With the latest edition of the Six Nations having got underway in Dublin, we weren’t made to wait long for the battle of the auld enemies as England made the trip to Murrayfield to face Scotland.

Eddie Jones’ men came in with some unfamiliar combinations, but they were the dominant team from the start, though it took 17 minutes before they could take advantage on the scoreboard, courtesy of a penalty from Marcus Smith. However the Scots appeared to be woken up by this, and after a quick throw caught England napping, Stuart Hogg put Darcy Graham through a gap and Ben White—on for his debut as a HIA replacement for Ali Price—popped up on his inside shoulder to put Gregor Townsend’s men in the lead, with Finn Russell adding the extras. As the half went on, England continued to dominate the territory game with strong carries and kicks to the corner, but a strong lineout drive saw the ball held up over the line and the only additions to the score before the break were a penalty apiece for the fly halves for a 10-6 halftime score.

It was more of the same early in the second half, with Smith adding another penalty, and as the English pack got a solid lineout drive going, the Harlequins fly half looped round to the large blind side to go over in the corner and give his team the lead, before kicking another penalty just after the hour before being replaced by George Ford. Scotland were soon on the attack though, and as Finn Russell put i a cross-kick to Darcy Graham, the wing was clearly impeded by a deliberate slap forward by Luke Cowan-Dickie and with no other cover anywhere near, referee Ben O’Keeffe awarded the penalty try to level the scores with 15 minutes remaining and sent the Exeter Chiefs hooker to the bin. As the clock ticked into the final 10 minutes, Finn Russell kicked the Scots ahead following a scrum penalty out wide, and when Darcy Graham won a turnover following 4 minutes of reset scrums, Scotland could finally boot the ball out to celebrate a 20-17 victory that would see them retain the Calcutta Cup for the first time since 1984.


Scotland went for an interesting tactics with their kicks today, choosing to keep most of them infield rather than kicking the ball out. While it suggests that they are confident in their fitness that they can keep going at a high tempo, it’s also very dangerous play as it allows England the chance to either counterattack or kick the ball back to touch for a territorial advantage.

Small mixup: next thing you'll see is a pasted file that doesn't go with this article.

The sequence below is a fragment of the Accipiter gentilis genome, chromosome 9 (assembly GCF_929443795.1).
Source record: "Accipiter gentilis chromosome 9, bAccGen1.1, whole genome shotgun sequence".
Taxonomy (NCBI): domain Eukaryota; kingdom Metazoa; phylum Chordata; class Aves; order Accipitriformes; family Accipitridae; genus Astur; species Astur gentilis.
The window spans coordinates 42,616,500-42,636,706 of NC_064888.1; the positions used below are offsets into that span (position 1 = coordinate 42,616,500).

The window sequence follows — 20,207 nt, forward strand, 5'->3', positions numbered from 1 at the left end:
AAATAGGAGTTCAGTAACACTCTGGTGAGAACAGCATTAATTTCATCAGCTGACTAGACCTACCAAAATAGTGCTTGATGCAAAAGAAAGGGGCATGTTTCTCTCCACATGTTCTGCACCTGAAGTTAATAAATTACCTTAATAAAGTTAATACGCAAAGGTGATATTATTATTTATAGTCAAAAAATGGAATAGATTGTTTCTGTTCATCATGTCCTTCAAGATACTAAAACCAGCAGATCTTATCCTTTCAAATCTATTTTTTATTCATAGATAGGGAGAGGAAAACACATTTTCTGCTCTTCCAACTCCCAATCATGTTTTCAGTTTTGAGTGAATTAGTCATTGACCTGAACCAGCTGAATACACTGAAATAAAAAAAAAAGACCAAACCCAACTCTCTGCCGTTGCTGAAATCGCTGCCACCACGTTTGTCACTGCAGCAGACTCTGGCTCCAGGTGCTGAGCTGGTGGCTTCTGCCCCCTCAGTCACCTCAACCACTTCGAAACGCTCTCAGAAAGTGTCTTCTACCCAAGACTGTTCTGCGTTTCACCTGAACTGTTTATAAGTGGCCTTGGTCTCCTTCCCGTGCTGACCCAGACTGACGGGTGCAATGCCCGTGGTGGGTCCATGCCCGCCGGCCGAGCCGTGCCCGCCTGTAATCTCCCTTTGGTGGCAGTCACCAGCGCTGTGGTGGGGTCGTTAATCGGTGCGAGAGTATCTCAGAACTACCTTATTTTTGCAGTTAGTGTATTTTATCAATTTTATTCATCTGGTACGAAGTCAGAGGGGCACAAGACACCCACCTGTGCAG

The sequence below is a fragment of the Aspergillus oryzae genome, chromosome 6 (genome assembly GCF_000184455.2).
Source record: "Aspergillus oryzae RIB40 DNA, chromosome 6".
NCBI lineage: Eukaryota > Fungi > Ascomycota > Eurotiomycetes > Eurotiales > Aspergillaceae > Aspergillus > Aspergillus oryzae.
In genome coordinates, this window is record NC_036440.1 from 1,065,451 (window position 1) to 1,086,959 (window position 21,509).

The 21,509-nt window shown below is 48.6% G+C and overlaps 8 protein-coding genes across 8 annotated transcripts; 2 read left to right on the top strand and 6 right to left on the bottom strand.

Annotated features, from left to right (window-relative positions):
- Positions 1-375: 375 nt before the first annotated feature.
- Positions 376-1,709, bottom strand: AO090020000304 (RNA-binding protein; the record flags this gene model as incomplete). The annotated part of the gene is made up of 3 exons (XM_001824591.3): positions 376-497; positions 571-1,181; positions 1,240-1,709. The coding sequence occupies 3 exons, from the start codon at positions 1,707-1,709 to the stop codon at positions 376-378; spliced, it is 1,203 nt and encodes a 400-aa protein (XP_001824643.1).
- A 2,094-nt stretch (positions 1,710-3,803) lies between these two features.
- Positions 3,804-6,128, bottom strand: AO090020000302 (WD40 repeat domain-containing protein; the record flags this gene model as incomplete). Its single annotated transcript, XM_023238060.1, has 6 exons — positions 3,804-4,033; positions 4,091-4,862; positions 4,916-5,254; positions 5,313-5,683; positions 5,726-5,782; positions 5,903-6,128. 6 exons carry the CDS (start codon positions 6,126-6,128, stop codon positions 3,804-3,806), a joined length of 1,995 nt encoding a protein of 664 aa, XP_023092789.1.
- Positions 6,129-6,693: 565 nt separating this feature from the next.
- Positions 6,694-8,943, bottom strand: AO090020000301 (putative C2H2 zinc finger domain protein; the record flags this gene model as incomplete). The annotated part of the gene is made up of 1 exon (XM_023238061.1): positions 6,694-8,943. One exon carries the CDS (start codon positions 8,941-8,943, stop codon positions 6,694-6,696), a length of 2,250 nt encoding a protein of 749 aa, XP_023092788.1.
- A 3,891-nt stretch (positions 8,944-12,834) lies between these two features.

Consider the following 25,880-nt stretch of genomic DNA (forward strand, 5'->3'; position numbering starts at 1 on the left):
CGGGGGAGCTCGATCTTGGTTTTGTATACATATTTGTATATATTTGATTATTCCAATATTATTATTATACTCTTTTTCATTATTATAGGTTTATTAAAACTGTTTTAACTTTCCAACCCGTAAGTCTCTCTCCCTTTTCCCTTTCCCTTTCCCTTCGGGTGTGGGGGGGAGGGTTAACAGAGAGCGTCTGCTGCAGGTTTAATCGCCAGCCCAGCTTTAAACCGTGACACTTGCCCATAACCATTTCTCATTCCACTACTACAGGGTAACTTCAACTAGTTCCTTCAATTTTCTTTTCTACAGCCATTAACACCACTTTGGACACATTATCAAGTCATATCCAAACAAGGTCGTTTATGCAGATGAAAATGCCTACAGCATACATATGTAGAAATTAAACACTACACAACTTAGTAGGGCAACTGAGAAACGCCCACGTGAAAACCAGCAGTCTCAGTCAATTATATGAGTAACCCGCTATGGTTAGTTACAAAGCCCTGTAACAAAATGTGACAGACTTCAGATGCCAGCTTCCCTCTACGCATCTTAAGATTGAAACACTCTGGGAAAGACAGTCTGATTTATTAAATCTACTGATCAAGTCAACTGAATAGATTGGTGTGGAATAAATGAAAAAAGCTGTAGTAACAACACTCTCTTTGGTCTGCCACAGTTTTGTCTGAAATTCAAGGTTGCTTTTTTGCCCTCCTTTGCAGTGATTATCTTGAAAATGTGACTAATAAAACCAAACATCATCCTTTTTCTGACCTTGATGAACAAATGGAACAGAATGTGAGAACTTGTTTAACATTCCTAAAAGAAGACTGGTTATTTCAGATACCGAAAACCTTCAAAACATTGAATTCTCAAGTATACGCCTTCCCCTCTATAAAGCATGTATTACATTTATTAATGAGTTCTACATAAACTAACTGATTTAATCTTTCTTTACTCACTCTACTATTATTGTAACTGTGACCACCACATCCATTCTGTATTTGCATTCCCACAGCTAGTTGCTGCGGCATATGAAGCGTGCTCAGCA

I can’t help but wonder if this was decision was made due to a nervousness about the English driving maul. They were certainly hurt by it on a couple of occasions during the match, so any chance to reduce the number of English lineouts makes sense, while on some occasions the kick chase was so good that it actually put the opposition under pressure as they tried to kick.

However, while it took away one weapon, it gave England the chance to run the ball back and was a big factor in Scotland barely playing any rugby in the opening hour, whereas kicking to touch would have allowed them moments to regroup and even try to steal ball at the lineout.

Next week, against a Wales team with dangerous counterattackers in the back 3 but questions over the lineout, don’t be shocked to see the Scots putting more of their kicks out to touch.


England dominated this game, yet once again what should have been an easy victory turned into a disappointing defeat due to Eddie Jones’ tactics.

While the pack played incredibly well—solid in the set piece and carrying tirelessly with strength—the back line lacked any semblance of shape in attack, which is no real surprise considering it included no specialist 12s or wings and three 13s. But more than just the bad shape was the continued tactic of kicking for territory rather than playing heads-up rugby.

Marcus Smith is a fantastic talent, but this tactic hobbles him, while it also puts pressure on the defence to be solid, which it struggled to be in this match. If they played real heads-up rugby, this game would have been over by the hour, instead, England spent most of the match behind courtesy of just a few moments of attacking quality from a team who should have been down and out.

Guinness Six Nations

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